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Project Estimating: A Practical Approach

Project Estimating: A Practical Approach

Estimating how much a project will cost and how long it will take to complete in advance is a big challenge!

My objective in this article is to describe how a project estimate could be made in a practical way.

First of all a project is unique so you can not copy another project and execute the new project like the previous project in practice. Even when the project is executed in the same organisation there are differences (circumstances, environment, etc.).

However, you can and must learn from previous projects! The famous lessons learned …

How many Project Managers do actually share their lessons learned with their colleagues? Is there a kind of senior Project Manager who keeps track of sharing knowledge and experience? Is there a kind of database where lessons learned are stored for future reference? Is there feedback after the project has been finished with the people who made the initial project estimate? How well is Change Management applied?

These are just a few questions in this context.

A project estimate is according to me a composition of many small pieces (work breakdown structure) and ‘some additional stuff’. My assumption is that you have received a ‘request for proposal’ which describes what the client actually wants. This process can also be applied for internal projects. Internal projects must, according to me, be treated as seriously as external projects (in this context external projects are projects executed on behalf of clients outside your own company).

What are the steps that can be taken to end up with a project estimate (duration and costs)?

  1. Collect lessons learned of similar projects.
  1. Contact colleagues who have been involved in these kind of projects.
  1. Get the right specialists onboard. Not only people of the project organisation but also of the organisation that will manage the project products after delivery.
  1. Organise an interactive workshop with a projector and a tool such as mindmapping. Compose together a mindmap of what needs to be delivered (product oriented by using ISO 21500 International Standard on Project Management).
    The main branches of the mindmap could be the products to be made. The sub-branches are the activities to be performed to compose the product. Determine the amount of hours required per activity. Don’t add contigency at this stage (otherwise you will have contingency over contingency later on resulting in huge costs and extra long duration).
  1. At the end of the workshop make a spreadsheet with the most left column the product name, the second column the activities needed, the third column the hours needed per activity. The fourth column the hourly rate per activity. The fifth column contains the multiplication of the hours times hourly rate.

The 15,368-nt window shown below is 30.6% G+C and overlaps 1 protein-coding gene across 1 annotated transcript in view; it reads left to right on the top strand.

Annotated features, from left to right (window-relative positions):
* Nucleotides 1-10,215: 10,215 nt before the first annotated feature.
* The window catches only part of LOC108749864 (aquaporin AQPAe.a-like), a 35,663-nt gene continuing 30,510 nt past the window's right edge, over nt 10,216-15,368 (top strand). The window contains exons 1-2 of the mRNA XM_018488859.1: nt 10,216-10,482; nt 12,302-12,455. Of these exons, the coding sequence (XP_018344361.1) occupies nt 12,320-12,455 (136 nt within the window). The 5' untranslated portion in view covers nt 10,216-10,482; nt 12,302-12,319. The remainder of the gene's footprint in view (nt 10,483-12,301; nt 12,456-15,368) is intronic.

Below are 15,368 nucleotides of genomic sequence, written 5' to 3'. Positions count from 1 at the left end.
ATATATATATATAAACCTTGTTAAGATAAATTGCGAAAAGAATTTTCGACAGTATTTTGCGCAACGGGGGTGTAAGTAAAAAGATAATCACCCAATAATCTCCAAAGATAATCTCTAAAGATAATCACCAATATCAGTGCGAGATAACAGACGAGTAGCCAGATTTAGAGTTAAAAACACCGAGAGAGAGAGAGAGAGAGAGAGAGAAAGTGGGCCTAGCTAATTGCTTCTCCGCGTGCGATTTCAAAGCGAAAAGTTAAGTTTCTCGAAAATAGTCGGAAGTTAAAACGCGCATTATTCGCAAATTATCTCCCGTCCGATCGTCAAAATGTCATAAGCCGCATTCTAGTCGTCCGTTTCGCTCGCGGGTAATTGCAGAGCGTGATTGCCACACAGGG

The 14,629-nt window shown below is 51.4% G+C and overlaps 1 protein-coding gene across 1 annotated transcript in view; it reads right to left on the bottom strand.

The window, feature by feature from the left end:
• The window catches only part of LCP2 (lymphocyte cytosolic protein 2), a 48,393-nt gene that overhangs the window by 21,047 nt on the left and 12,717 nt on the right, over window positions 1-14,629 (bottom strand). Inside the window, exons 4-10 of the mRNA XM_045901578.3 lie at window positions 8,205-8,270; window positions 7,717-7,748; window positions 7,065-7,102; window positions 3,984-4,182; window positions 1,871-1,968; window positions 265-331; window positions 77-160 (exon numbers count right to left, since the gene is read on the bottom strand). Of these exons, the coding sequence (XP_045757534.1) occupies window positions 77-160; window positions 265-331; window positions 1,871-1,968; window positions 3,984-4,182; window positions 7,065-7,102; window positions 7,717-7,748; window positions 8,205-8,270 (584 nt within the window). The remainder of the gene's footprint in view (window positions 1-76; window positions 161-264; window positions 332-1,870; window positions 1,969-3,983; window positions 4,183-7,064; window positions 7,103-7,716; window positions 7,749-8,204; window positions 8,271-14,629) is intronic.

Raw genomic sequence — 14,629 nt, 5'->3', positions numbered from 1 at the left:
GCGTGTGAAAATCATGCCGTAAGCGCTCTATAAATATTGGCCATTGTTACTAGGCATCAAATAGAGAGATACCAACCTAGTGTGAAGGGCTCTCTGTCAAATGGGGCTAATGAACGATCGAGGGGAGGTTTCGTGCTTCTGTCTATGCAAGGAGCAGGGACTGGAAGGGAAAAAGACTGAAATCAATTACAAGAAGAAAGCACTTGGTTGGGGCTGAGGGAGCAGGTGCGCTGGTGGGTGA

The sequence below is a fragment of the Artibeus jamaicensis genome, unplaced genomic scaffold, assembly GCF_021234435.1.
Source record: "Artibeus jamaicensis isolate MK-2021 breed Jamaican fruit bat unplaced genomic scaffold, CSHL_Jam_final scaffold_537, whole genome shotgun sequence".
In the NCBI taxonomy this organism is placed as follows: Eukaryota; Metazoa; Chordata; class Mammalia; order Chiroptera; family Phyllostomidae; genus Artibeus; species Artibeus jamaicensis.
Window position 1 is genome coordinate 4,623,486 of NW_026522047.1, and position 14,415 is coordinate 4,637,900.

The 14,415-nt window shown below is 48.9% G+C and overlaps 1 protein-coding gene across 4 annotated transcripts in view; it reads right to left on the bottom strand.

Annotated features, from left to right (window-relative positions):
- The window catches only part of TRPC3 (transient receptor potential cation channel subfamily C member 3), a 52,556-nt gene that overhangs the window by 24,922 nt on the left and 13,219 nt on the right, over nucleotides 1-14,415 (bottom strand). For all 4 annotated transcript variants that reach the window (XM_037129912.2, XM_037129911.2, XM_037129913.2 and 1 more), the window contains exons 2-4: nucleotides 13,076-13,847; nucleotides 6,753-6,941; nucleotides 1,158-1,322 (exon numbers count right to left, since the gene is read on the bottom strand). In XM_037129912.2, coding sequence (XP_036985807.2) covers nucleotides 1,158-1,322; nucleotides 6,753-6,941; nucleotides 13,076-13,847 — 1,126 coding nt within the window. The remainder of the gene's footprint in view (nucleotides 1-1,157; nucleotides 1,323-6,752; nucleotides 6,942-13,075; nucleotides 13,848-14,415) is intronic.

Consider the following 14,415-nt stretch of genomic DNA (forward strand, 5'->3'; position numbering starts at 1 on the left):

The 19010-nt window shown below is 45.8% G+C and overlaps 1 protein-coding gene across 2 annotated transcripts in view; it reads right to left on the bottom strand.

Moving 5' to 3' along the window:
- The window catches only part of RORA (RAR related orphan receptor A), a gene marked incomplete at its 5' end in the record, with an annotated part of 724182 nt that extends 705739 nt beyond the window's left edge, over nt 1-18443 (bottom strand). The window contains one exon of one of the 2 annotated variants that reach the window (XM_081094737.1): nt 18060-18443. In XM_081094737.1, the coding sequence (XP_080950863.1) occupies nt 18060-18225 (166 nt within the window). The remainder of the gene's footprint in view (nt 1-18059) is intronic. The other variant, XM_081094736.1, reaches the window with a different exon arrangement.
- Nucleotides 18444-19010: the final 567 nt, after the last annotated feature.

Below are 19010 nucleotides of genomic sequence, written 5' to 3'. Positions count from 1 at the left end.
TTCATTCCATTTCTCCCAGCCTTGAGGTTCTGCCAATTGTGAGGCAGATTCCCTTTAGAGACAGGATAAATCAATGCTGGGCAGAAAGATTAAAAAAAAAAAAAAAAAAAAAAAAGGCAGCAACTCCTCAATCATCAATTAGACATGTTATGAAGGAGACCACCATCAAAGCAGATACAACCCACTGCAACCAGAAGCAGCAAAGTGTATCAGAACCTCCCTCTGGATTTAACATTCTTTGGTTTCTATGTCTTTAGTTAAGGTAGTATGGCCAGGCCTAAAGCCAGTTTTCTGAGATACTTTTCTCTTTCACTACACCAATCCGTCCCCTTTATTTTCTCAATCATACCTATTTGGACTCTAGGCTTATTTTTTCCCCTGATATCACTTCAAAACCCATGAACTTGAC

Make a subtotal of hours per product and an overall (hours and costs) view.
  1. Generic remarks:
  • Do not add risk contingency per activity. This will be done at the end based on parameters such as type of contract (fixed price, time & materials), quality of requirements, new technology, etc.
  • Add a risk budget. This should be based on experience and/or a percentage of the total costs.
  • Add a change budget to prevent that you need to go the the Steering Committee for every change (this applies to small changes normally which have no impact on eg. the scope or contract).
  • Add Project Management on average 15% of the total amount of hours.
  • Add for Quality Assurance on average 5% of the total amount of hours.
  • Regarding communication special attention needs to be paid as well. in case of large projects the communication might be outsourced to an external organisation which could generate additional costs. The question is if the project will take these costs or not.
  • For large projects you need project support to perform eg. administrative tasks. This needs to be in the project budget normally.
    In large organisations ‘shared project office support’ might be available at lower costs.
  • Don’t forget to add a very important activity: transfer of the project products to ‘business as usual’ (management of the products during normal operation).
  • Each project also requires facilities, not human resource related, such as office space, hardware, software licenses, e-collaboration tooling, etc. This costs should also be taken into account.
  • Add the required profit eg. 30%.
  • Use a standard Project Management framework such as ISO 21500 International Standard and a matching Project Management tooling environment. Prevent the use of all kind of local ‘stuff’ made by individuals. I’ve seen examples of huge complex spreadsheets which contained errors, consuming a lot of time to maintain and only one person knew how this works. This is a major project risk! Tools must be person independent and non-proprietary in my view.
  • An option might be to use the ISO 21500 International Standard on Project Management approach which means in this context plan and budget per phase. At the end of each phase the Steering Committee needs to approve the next phase or terminate the project. However, a total project overview regarding duration and costs is not easy to produce. The bandwidth will increase towards the end of the project and will become smaller during the course of the project.
  • An option might be to apply the Agile approach which gives great flexilibilty and quick results. However, just like in the previous item, a total project overview regarding duration and costs is not easy to produce. The Waterfall model in ICT land is outdated in my opinion. The short time to market requires quick results and flexibibility. This doesn’t mean that you don’t need to apply Change Management!